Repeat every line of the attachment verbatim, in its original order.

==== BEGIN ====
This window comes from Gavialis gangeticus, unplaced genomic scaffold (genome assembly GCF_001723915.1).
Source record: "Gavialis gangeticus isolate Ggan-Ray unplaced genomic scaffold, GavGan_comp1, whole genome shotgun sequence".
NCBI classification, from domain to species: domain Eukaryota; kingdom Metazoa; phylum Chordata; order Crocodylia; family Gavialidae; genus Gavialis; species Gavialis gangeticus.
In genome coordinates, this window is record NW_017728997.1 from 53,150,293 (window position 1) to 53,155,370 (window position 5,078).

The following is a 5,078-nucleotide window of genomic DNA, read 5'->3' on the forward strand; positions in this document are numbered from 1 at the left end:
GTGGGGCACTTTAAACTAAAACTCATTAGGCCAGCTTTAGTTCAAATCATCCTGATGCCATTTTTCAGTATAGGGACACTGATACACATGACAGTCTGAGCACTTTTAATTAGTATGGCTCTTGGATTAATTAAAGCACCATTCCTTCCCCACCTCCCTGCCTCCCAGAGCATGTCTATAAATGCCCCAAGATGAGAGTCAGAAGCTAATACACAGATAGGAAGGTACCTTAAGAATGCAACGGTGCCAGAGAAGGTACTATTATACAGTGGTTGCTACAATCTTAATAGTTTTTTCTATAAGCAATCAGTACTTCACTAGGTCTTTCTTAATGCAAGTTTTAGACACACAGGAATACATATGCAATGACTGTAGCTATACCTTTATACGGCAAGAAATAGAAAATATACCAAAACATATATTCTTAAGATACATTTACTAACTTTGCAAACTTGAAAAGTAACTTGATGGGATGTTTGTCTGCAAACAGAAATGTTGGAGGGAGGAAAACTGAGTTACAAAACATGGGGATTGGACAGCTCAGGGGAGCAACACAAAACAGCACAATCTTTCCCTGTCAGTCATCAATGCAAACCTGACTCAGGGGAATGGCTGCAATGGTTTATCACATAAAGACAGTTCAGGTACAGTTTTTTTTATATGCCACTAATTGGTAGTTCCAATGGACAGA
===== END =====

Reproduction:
This window comes from Gavialis gangeticus, unplaced genomic scaffold (genome assembly GCF_001723915.1).
Source record: "Gavialis gangeticus isolate Ggan-Ray unplaced genomic scaffold, GavGan_comp1, whole genome shotgun sequence".
NCBI classification, from domain to species: domain Eukaryota; kingdom Metazoa; phylum Chordata; order Crocodylia; family Gavialidae; genus Gavialis; species Gavialis gangeticus.
In genome coordinates, this window is record NW_017728997.1 from 53,150,293 (window position 1) to 53,155,370 (window position 5,078).

The following is a 5,078-nucleotide window of genomic DNA, read 5'->3' on the forward strand; positions in this document are numbered from 1 at the left end:
GTGGGGCACTTTAAACTAAAACTCATTAGGCCAGCTTTAGTTCAAATCATCCTGATGCCATTTTTCAGTATAGGGACACTGATACACATGACAGTCTGAGCACTTTTAATTAGTATGGCTCTTGGATTAATTAAAGCACCATTCCTTCCCCACCTCCCTGCCTCCCAGAGCATGTCTATAAATGCCCCAAGATGAGAGTCAGAAGCTAATACACAGATAGGAAGGTACCTTAAGAATGCAACGGTGCCAGAGAAGGTACTATTATACAGTGGTTGCTACAATCTTAATAGTTTTTTCTATAAGCAATCAGTACTTCACTAGGTCTTTCTTAATGCAAGTTTTAGACACACAGGAATACATATGCAATGACTGTAGCTATACCTTTATACGGCAAGAAATAGAAAATATACCAAAACATATATTCTTAAGATACATTTACTAACTTTGCAAACTTGAAAAGTAACTTGATGGGATGTTTGTCTGCAAACAGAAATGTTGGAGGGAGGAAAACTGAGTTACAAAACATGGGGATTGGACAGCTCAGGGGAGCAACACAAAACAGCACAATCTTTCCCTGTCAGTCATCAATGCAAACCTGACTCAGGGGAATGGCTGCAATGGTTTATCACATAAAGACAGTTCAGGTACAGTTTTTTTTATATGCCACTAATTGGTAGTTCCAATGGACAGA